6. Tori

    I'm mostly off of Facebook for Lent, but I wondered what response you would get on the bathing topic. I bathed my first two every night as part of the bed time routine but that just isn't practical for us any more. We average twice a week usually, unless someone gets really messy. I love not feeling the pressure to spend time on bathing when there are so many other things demanding our time!

    Thanks for sharing the St. Patrick's Day stuff! We are having our own (much much smaller) dinner party on Tuesday and I plan on using your playlist.

  7. Мaria

    Ha, I guess I can come out of the non-bathing closet as well ;] Seems like you're not in need of any validation, but thought I'd say it anyway.. I make sure ours aren't smelly of course, and rinse them when needed, or let them play if they like, but only soap them up after a year or so, and only weekly. And the oldest (ten) takes his own showers post-sweating or weekly as wel, unless I forget, as he's cecertainly not gonna remind me, and then bi-weekly. So far, noone smells or has had any other issues!


  8. Amanda

    Until I had 4, we had (nearly) nightly baths. And then that – stopped. Cuz I can't fit 4 in the tub. No guilt.

    I hope your party is so much fun! I can't imagine how it won't be 🙂

  9. Alea

    At first I was amazed at your overall party count, and then I had to do a little math (because i'm a dork like that). You have surprisingly few children compared to adults: 1.4 children per adult (if I did the math right!). That's pretty nice – around here we end up with four times as many kids than adults! And with 89 adults – that would be a scary number of kids! Have a nice party!
    We do baths more often in summer than winter because we farm and they're all disgusting every night! But I'm definitely not normally in the shower every day group.

  10. Theresa

    I think of you and Lulu whenever I wipe down James and *think* about giving him a bath. He actually got his third tub bath ever tonight because his messy diaper wasn't just contained to his diaper, so…. Summer's coming though, and we definitely bump up our showers and baths in summer. Kids can stink, no??
    Hope you all have tons of fun celebrating St. Patrick and all things Irish tomorrow!

  11. Jenny

    I cannot find information for the Texas CWBN Conference?

    • Kendra

      I *think* the long term goal is to get all the CWBN conferences on the website, but we CA folks got it up and running and I don't think any other conferences are on there right now. Facebook is probably still your best bet for info.

  12. Schafergal

    So grateful when our oldest was a newborn, our family doc said one bath per week max!! He laughed at how much Americans bathe their babies, and blamed many skin conditions on too many baths.

    Now 3 kids in, and one bath per week per kid sometimes happens? And sometimes not. Just depends on how grubby they are – and not just the kind of grubby that can be scrubbed with a wipe!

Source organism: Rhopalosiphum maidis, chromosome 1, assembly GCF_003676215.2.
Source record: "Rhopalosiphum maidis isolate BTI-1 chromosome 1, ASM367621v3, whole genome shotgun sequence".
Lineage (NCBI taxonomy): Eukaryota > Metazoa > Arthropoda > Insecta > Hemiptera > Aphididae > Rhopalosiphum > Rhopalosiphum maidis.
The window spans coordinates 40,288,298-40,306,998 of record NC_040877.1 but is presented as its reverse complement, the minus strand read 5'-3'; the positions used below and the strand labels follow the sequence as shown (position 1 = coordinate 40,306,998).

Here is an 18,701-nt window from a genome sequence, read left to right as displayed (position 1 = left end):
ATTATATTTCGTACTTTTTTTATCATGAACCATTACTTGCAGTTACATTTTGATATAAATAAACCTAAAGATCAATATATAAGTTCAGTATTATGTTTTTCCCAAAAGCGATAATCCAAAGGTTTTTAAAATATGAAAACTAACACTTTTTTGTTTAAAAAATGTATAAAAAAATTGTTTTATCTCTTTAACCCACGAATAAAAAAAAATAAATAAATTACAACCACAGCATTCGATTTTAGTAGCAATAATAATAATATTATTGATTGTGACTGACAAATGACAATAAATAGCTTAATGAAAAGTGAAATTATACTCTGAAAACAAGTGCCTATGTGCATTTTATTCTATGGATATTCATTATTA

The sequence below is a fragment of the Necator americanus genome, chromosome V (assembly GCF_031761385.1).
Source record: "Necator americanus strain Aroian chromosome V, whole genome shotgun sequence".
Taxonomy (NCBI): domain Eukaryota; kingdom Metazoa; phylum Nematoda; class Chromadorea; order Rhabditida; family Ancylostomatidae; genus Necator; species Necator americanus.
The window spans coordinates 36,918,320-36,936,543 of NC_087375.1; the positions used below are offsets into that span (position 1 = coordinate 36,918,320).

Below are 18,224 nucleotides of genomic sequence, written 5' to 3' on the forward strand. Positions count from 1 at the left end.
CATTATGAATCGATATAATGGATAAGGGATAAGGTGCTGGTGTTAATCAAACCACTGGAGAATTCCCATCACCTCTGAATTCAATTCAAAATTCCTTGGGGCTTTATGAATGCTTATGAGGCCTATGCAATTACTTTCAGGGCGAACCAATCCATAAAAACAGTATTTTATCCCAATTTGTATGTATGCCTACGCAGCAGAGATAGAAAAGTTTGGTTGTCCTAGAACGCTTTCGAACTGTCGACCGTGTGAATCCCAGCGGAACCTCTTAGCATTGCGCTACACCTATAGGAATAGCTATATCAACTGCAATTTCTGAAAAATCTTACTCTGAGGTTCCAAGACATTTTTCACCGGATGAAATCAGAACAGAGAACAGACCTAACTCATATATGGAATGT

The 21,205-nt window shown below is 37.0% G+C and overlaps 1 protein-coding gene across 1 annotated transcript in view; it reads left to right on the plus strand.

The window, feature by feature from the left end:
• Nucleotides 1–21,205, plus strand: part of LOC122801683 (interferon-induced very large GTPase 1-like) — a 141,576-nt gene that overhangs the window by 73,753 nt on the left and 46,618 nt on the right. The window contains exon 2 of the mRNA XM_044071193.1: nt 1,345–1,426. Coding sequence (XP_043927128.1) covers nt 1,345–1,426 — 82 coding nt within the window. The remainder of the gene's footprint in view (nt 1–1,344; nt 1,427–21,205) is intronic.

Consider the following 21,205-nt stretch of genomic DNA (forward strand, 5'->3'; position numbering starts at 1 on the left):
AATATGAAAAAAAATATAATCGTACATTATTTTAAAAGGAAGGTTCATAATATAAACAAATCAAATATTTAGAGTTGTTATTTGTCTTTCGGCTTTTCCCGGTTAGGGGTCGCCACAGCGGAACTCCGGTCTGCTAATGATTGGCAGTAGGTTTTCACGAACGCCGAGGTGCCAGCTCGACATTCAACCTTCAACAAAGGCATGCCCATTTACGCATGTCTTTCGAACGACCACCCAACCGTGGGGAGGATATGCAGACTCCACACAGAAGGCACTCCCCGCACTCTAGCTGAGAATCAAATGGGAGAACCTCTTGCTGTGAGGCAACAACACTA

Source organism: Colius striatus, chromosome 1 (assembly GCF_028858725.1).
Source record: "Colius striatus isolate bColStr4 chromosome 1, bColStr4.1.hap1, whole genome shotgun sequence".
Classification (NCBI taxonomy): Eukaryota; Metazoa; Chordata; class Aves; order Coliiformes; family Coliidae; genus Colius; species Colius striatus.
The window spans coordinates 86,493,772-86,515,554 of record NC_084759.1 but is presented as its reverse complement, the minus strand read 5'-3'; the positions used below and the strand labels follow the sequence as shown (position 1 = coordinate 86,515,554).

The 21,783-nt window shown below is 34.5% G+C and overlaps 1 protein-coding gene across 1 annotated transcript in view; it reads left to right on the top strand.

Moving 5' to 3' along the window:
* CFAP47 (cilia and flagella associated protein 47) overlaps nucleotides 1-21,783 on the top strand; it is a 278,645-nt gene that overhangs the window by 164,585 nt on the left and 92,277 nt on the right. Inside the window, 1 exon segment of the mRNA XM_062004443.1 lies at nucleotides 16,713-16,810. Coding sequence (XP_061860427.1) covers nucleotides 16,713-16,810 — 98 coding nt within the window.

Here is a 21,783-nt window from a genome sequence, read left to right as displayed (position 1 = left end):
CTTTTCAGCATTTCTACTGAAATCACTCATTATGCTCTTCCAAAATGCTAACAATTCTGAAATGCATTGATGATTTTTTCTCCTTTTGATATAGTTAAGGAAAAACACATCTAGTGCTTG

And I'm in awe of your party planning prowess. I'd be hyperventilating. Off in the woods behind my house. Where nobody could find me.


  13. Rachel

    Haha, the baths!!! My little one gets bathed about once a week (She's one). Whenever my mom comes down to visit, she always asks when she had her bath and if she can bathe her. Although, she did get a record three baths yesterday after puking five times… we gave up after the last puke. I don't think she looks dirty and she doesn't usually smell too bad 😉

  14. Christi Tomsche

    Ha! The baths! Our little one gets a bath maybe once a week, and that's only if I realize it's been a while!

    Will there be a recording of the conference? Or access to the powerpoints? Are powerpoints even a thing anymore?


  15. Ali

    To add to the conversation on self esteem, the more recent focus in early childhood education is fostering self-compassion rather than self-esteem to combat the issues with narcissism and emotional fragility associated with the way "building self-esteem" is commonly approached in school & at home (or the same place if you home school). This article summarizes the concept well.

  16. The Screenwriter's Wife

    So yes, it's already NEXT Friday and I'm just now reading and commenting. Oh well. I'm late to the game this week.

    ONE) Eek, I'll be there and am looking forward to meeting you soon!

    TWO) I started getting grey hairs in college. I've always told myself it's because I'm "wise beyond my years". And then I break out the hair dye. 🙂 I don't have the guts to go grey, but I will also totally admit that this is just vanity speaking.

    SIX) I also posted that no-baths link to my facebook wall! It made me feel better because truthfully, my kids don't get baths every night or even every other night sometimes. I think I first found the post from you to, so thanks for linking to it.

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Hi! I’m Kendra.

For twenty years now, I’ve been using food, prayer, and conversation based around the liturgical calendar to share the lives of the saints and the beautiful truths and traditions of our Catholic faith. My own ten children, our friends and neighbors, and people just like you have been on this journey with me.